Nina Shaw ’76 believes everyone deserves the opportunity to make something of themselves. She made the most of hers: After piecing together her Barnard tuition from a combination of scholarships and student loans, she enrolled in law school and began a career as an entertainment lawyer. Today, Shaw is a Hollywood power player representing movie stars such as Jamie Foxx and Laurence Fishburne through the law firm she cofounded, Del, Shaw, Moonves, Tanaka, Finkelstein & Lezcano. As busy as her schedule is, she accepted an invitation to speak on behalf of donors and friends at Barnard’s Torchbearers 2010, the annual gathering of scholarship, internship, and fellowship donors and their student recipients.
Speaking to the Torchbearers audience about her own background and the importance of giving back, Shaw noted that she wouldn’t have been able to afford her undergraduate studies without scholarships. As a result, she decided to offer current students with financial needs the same kind of assistance she received. Shaw has established two: The first, the Mary Catlett Hardy Scholarship Fund, has helped pay for the Barnard education of a dozen students since the 1998–99 academic year. The second, the Nina L. Shaw ’76 Residential Scholarship Fund, will begin supporting recipients soon. “I have a very keen sense that financial aid made the difference between the life I led and the life I’m living now,” she says.
Honoring a Dream Denied
The first scholarship Shaw endowed is named for her great- grandmother, Mary Catlett Hardy, whom she would visit in Charlottesville, Virginia, during childhood. “...A spectacular woman—tall and soft-spoken, with a southern accent,” recalls Shaw. “She was a professional seamstress, but was actually more like an artist. She made the most beautiful clothing you could possibly imagine. We read Vogue ... going through it line by line, and she would often copy clothing she saw there.”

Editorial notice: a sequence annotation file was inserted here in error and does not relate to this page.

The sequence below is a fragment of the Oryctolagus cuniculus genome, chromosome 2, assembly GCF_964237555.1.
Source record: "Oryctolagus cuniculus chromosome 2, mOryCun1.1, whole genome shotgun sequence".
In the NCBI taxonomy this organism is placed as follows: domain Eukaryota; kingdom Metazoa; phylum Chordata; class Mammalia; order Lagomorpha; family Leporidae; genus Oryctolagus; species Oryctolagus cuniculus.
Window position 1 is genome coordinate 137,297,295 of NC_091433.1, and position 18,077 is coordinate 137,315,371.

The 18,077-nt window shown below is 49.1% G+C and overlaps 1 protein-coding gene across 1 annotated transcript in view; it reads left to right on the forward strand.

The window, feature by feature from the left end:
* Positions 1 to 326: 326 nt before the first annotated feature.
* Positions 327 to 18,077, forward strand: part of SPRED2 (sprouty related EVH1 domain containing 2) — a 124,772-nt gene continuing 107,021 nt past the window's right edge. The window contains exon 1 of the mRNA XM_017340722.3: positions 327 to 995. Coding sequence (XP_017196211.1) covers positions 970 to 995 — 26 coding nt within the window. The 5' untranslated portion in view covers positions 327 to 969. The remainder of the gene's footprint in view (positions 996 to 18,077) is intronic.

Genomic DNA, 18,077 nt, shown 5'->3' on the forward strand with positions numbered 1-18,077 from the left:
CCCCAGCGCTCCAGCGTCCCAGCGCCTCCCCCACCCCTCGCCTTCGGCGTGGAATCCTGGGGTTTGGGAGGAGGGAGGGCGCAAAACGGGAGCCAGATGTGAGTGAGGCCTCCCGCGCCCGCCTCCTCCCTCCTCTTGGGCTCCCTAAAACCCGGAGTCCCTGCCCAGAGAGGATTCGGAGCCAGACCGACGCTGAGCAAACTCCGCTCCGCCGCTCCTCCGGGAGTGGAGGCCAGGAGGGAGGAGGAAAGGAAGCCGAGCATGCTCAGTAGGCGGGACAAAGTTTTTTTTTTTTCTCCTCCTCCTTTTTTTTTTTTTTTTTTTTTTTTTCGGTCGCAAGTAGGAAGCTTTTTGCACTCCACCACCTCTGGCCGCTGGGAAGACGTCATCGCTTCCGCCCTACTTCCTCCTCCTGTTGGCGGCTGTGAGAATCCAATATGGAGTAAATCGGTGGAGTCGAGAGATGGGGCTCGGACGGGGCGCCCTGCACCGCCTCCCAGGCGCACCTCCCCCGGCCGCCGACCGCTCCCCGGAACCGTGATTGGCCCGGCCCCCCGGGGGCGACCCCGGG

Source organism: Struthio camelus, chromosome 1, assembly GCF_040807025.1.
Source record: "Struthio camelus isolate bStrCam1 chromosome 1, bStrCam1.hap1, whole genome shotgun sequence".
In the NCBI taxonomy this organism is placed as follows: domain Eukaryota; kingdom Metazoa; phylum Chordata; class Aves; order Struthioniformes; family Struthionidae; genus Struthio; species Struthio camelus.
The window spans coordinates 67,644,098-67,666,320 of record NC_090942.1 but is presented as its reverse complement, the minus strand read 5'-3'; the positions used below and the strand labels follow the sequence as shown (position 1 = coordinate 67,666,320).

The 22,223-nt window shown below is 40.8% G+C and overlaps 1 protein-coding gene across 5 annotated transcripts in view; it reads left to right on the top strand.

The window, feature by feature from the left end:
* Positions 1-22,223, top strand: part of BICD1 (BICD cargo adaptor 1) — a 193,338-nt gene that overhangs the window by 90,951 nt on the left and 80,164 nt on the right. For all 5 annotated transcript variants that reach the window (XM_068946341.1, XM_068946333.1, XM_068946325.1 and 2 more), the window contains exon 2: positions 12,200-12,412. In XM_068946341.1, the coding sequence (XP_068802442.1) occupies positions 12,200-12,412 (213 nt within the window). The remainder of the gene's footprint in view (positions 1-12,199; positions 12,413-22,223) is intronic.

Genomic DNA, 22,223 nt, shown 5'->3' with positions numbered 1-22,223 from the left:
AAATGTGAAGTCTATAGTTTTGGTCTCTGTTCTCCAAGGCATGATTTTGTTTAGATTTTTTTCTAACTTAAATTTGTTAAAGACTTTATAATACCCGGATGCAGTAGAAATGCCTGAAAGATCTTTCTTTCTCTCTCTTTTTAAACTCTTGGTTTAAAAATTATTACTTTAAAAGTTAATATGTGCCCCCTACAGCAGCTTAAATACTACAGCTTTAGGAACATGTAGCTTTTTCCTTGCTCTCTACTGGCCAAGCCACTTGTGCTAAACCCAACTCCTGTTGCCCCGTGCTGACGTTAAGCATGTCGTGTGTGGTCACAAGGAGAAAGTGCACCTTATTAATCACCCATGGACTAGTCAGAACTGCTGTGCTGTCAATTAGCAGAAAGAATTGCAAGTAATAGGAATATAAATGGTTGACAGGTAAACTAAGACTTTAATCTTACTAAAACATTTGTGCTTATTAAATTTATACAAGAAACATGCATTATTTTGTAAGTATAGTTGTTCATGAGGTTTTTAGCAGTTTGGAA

Shaw’s great-grandmother spoke about growing up in the South at a time when many African Americans had few opportunities for education. “In my great-grandmother’s time, if you were a colored person, you had to leave town to get a high school education,” she says. “There was no black high school in Charlottesville until 1926.”
Mary Catlett Hardy persevered, eventually enrolling at Oberlin College and working side jobs to pay her tuition. When her father fell ill, however, she had to return to Charlottesville and give up her dream of a college education. “She spoke of Oberlin like it was the city on the hill,” says Shaw. “She was a great leader and had a great intellectual curiosity, but her formal education ended when she was just 17 years old. It is truly the tragedy of her life.” That dream cut short was the motivation behind the scholarship Shaw established in her great-grandmother’s name.
A Shot at Success
Shaw grew up in Harlem and the Bronx with two brothers and two sisters. Her mother worked at the post office and later at the motor vehicles department; her stepfather was a New York City Housing policeman, who drove a cab part time. “My parents were always very clear that they wanted me to achieve far more than they had,” says Shaw. “We were going to be this incredibly successful generation. It wasn’t a question of if you go to college, it was when you go to college.”
-by Peter McDougall, photograph by Roger Davies